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U.S. Equal Employment Opportunity Commission



PRESS RELEASE
12-6-11

Vet Pharm To Pay $65,000 To Settle EEOC Sexual Harassment Suit

South Dakota Animal Products Company Subjected Employee to Hostile Work Environment, Federal Agency Charged

SIOUX FALLS,  S.D. – A federal judge has approved a consent  decree resolving a sexual harassment lawsuit against Vet Pharm, Inc., a South Dakota animal  health products distributor, brought by the U.S. Equal Employment  Opportunity Commission (EEOC), the agency announced today.

According to the EEOC’s suit, between 2007 and 2008, a Vet Pharm employee told sexually explicit jokes and made highly  personalized sexual comments which demeaned and humiliated female  employees. Prior to filing its lawsuit,  the EEOC conducted an investigation that indicated that complaints were made to  a direct supervisor, who allegedly took no action to remedy the  harassment. Further, the investigation  showed that even after complaints were raised with upper management, the  company failed to stop the harasser’s conduct, which was so severe that one female  employee felt forced to quit her job, the EEOC said.

Sexual  harassment violates Title VII of the Civil Rights Act of 1964. The EEOC filed its suit, which was  assigned to Judge Roberto Lange, in U.S. District Court for the District of  South Dakota (Equal Employment  Opportunity Commission and Highstrom-Neilan v. Vet Pharm, Inc., Civil  Action No. 11-4025), after first attempting to reach a pre-litigation  settlement through its conciliation process.

The consent decree approved yesterday provides that Vet  Pharm will pay $65,000, to be divided between two female former employees who  worked at its Sioux Falls  facility. The consent decree applies to  Vet Pharm’s facilities in Iowa, South Dakota and Idaho. In addition to the monetary settlement, the  decree also contains an injunction preventing further sexual harassment, sex  discrimination or retaliation, as well as requirements that Vet Pharm provide  training to its employees; report to the EEOC regarding future complaints;  revise its sexual harassment policy and employee handbooks; and post a notice  for employees about the resolution of the suit.  The EEOC will monitor Vet Pharm’s compliance with the agreement for  three years.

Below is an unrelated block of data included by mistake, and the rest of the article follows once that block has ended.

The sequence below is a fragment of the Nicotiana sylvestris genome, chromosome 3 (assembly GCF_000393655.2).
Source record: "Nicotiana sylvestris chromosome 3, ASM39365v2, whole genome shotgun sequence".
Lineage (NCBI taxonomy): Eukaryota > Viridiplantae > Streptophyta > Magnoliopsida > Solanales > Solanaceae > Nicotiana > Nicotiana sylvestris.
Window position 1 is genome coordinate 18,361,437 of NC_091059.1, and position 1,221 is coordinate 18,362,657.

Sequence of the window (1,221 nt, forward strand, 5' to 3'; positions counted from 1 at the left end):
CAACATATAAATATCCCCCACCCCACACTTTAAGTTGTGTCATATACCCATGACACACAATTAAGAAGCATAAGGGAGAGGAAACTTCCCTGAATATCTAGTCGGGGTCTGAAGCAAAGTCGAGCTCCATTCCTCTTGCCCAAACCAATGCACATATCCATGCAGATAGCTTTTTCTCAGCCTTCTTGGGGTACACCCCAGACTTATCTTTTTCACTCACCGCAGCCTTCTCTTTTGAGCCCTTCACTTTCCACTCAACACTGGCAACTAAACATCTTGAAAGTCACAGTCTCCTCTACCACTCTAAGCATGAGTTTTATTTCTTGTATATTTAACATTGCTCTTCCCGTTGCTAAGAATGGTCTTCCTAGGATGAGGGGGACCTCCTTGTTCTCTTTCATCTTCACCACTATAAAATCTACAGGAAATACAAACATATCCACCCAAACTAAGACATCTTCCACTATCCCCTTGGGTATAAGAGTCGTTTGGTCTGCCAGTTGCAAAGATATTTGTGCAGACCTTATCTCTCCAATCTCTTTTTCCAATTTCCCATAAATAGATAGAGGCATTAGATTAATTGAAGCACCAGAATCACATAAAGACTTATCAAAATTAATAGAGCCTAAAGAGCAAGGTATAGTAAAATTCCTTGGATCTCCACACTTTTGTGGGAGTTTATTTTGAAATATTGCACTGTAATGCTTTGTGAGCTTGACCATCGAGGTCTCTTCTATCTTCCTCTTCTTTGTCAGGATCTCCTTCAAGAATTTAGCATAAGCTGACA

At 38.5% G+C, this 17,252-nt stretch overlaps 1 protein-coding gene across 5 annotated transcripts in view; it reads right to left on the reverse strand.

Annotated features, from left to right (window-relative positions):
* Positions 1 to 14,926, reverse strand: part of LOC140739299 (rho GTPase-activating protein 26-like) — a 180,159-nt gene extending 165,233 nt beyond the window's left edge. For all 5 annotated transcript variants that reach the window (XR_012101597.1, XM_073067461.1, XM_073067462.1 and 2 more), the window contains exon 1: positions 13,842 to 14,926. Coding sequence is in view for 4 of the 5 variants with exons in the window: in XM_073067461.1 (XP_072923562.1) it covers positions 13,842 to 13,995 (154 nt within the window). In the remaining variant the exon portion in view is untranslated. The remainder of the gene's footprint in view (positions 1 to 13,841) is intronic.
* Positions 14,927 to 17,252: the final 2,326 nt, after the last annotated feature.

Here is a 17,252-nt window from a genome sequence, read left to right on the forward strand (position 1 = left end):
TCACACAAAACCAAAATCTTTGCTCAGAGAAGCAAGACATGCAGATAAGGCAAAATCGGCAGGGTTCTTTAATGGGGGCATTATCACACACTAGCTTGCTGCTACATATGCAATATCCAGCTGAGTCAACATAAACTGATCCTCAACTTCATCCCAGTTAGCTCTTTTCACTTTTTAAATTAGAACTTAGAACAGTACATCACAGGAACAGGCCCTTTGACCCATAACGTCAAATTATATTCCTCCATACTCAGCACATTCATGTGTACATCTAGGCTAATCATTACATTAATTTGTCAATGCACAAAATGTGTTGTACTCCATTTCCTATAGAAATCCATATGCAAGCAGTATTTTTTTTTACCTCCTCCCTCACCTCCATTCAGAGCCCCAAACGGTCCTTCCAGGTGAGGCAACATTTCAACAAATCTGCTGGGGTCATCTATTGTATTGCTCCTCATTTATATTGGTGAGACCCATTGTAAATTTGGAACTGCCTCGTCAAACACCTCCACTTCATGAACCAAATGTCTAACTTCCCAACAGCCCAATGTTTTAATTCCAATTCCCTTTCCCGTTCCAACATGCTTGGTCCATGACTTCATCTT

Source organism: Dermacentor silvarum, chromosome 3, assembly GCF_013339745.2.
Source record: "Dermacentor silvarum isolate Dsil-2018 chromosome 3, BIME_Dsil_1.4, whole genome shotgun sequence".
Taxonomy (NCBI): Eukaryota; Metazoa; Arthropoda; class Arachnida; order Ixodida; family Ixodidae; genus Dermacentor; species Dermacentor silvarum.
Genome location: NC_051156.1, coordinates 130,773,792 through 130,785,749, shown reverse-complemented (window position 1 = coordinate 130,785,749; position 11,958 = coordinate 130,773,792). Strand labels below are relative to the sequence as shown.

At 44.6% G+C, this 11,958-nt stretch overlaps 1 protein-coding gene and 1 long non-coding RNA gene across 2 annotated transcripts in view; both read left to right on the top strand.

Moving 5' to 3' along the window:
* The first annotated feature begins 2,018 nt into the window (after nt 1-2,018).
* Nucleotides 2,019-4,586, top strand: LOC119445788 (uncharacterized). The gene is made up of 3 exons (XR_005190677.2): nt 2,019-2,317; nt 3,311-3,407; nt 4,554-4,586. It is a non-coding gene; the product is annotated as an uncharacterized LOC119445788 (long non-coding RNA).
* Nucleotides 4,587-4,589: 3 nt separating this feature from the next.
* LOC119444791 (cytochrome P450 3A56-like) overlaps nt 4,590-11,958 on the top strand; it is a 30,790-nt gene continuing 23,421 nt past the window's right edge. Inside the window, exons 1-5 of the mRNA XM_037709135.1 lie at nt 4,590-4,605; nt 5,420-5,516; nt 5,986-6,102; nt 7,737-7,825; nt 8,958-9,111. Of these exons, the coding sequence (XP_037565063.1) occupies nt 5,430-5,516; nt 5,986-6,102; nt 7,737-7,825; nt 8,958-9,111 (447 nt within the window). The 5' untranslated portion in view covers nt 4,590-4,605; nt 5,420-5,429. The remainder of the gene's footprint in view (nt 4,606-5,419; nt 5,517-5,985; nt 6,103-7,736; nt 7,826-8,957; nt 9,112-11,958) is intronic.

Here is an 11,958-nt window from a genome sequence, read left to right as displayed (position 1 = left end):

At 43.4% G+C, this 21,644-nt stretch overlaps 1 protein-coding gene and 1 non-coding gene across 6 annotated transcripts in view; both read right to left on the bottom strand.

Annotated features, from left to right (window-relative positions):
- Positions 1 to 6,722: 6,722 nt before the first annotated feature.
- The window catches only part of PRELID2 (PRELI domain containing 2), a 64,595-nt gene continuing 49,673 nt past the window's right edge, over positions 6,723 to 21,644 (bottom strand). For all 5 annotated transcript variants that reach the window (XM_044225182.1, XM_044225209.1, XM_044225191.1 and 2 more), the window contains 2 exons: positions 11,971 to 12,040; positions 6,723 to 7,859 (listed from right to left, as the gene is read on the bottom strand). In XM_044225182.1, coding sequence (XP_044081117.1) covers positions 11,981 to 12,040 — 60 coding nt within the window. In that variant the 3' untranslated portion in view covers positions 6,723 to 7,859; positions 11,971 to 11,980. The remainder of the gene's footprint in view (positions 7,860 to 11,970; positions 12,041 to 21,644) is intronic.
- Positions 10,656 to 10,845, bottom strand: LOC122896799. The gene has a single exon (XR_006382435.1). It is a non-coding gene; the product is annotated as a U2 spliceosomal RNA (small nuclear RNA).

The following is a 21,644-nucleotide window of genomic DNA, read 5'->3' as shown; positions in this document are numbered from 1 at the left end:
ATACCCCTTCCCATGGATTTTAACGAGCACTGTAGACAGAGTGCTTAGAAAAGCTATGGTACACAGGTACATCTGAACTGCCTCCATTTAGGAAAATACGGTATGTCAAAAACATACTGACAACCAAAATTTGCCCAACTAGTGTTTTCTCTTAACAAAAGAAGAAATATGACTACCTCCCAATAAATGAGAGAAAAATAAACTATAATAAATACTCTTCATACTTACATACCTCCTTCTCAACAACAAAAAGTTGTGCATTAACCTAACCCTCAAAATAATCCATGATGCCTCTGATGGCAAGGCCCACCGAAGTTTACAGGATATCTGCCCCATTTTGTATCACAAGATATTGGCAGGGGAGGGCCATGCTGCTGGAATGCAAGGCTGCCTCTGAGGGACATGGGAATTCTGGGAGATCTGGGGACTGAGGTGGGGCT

“Employers have an obligation to ensure that the  workplace is free from sexual harassment,” said John Hendrickson, the EEOC regional  attorney in Chicago. “Sexualized speech at work is abusive, and  women have a right to do their jobs without fearing abuse from their co-workers. When employers learn that sexual harassment  exists in their workplace, they must take effective steps to end the  harassment, and not just in the short term, but permanently.”

The agreement between the EEOC and Vet Pharm ending the  lawsuit resulted from an early, voluntary mediation conducted by U.S.  Magistrate Judge John E. Simko.

Jean Kamp, associate regional attorney for the EEOC’s  Chicago District, said, “The EEOC commends Vet Pharm for its willingness to  come to the table early in the case to try to reach a resolution.”

According to its website, www.vetpharminc.com, Vet Pharm is a  full-service animal health products distributor providing services to  veterinarians, with three locations in Iowa, South Dakota and Idaho.

Trial Attorney Jessica Palmer-Denig in the Minneapolis Area Office handled the EEOC’s  litigation against Vet Pharm under the management of the agency’s Chicago  District Office. The Chicago District  office is responsible for processing charges of discrimination, administrative  enforcement and the conduct of agency litigation in North and South  Dakota, Minnesota, Wisconsin, Illinois and Iowa, with Area Offices in Milwaukee  and Minneapolis.

The EEOC enforces  federal laws prohibiting employment discrimination. Further information about the EEOC is  available on its website at www.eeoc.gov.